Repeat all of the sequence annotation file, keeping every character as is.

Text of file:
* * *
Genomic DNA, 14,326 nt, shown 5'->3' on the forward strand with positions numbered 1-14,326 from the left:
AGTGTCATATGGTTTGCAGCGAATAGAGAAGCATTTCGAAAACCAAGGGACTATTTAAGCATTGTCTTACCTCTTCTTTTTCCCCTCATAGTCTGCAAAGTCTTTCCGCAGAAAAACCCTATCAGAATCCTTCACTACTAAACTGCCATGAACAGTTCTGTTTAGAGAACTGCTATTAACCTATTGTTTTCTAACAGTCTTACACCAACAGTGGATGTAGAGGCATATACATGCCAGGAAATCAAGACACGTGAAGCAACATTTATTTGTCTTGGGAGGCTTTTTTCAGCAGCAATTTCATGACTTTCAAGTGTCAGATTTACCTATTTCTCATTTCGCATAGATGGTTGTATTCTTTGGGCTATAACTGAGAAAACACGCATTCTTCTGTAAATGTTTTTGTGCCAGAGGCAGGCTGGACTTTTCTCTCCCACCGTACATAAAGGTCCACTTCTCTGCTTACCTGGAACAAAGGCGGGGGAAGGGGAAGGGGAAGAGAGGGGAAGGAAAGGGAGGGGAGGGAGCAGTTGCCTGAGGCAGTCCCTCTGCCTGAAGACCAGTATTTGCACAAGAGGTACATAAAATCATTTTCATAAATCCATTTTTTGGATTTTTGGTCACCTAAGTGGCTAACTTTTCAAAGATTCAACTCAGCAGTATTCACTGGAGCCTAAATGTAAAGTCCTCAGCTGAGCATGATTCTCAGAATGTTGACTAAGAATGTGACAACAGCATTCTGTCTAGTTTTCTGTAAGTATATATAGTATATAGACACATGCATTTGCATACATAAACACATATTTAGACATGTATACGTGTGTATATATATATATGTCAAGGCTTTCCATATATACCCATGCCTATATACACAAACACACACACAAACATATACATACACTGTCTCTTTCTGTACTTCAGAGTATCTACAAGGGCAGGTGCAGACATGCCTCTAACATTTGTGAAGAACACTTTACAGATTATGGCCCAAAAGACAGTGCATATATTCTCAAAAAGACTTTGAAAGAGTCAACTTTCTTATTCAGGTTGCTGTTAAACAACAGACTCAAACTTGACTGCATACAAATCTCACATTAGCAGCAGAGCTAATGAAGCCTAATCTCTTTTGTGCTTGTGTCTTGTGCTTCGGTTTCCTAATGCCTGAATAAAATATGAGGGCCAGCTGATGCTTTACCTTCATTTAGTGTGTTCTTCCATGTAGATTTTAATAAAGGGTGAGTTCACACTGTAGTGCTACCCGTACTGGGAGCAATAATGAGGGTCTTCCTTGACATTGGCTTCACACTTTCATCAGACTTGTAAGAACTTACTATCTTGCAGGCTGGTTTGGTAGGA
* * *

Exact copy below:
Genomic DNA, 14,326 nt, shown 5'->3' on the forward strand with positions numbered 1-14,326 from the left:
AGTGTCATATGGTTTGCAGCGAATAGAGAAGCATTTCGAAAACCAAGGGACTATTTAAGCATTGTCTTACCTCTTCTTTTTCCCCTCATAGTCTGCAAAGTCTTTCCGCAGAAAAACCCTATCAGAATCCTTCACTACTAAACTGCCATGAACAGTTCTGTTTAGAGAACTGCTATTAACCTATTGTTTTCTAACAGTCTTACACCAACAGTGGATGTAGAGGCATATACATGCCAGGAAATCAAGACACGTGAAGCAACATTTATTTGTCTTGGGAGGCTTTTTTCAGCAGCAATTTCATGACTTTCAAGTGTCAGATTTACCTATTTCTCATTTCGCATAGATGGTTGTATTCTTTGGGCTATAACTGAGAAAACACGCATTCTTCTGTAAATGTTTTTGTGCCAGAGGCAGGCTGGACTTTTCTCTCCCACCGTACATAAAGGTCCACTTCTCTGCTTACCTGGAACAAAGGCGGGGGAAGGGGAAGGGGAAGAGAGGGGAAGGAAAGGGAGGGGAGGGAGCAGTTGCCTGAGGCAGTCCCTCTGCCTGAAGACCAGTATTTGCACAAGAGGTACATAAAATCATTTTCATAAATCCATTTTTTGGATTTTTGGTCACCTAAGTGGCTAACTTTTCAAAGATTCAACTCAGCAGTATTCACTGGAGCCTAAATGTAAAGTCCTCAGCTGAGCATGATTCTCAGAATGTTGACTAAGAATGTGACAACAGCATTCTGTCTAGTTTTCTGTAAGTATATATAGTATATAGACACATGCATTTGCATACATAAACACATATTTAGACATGTATACGTGTGTATATATATATATGTCAAGGCTTTCCATATATACCCATGCCTATATACACAAACACACACACAAACATATACATACACTGTCTCTTTCTGTACTTCAGAGTATCTACAAGGGCAGGTGCAGACATGCCTCTAACATTTGTGAAGAACACTTTACAGATTATGGCCCAAAAGACAGTGCATATATTCTCAAAAAGACTTTGAAAGAGTCAACTTTCTTATTCAGGTTGCTGTTAAACAACAGACTCAAACTTGACTGCATACAAATCTCACATTAGCAGCAGAGCTAATGAAGCCTAATCTCTTTTGTGCTTGTGTCTTGTGCTTCGGTTTCCTAATGCCTGAATAAAATATGAGGGCCAGCTGATGCTTTACCTTCATTTAGTGTGTTCTTCCATGTAGATTTTAATAAAGGGTGAGTTCACACTGTAGTGCTACCCGTACTGGGAGCAATAATGAGGGTCTTCCTTGACATTGGCTTCACACTTTCATCAGACTTGTAAGAACTTACTATCTTGCAGGCTGGTTTGGTAGGA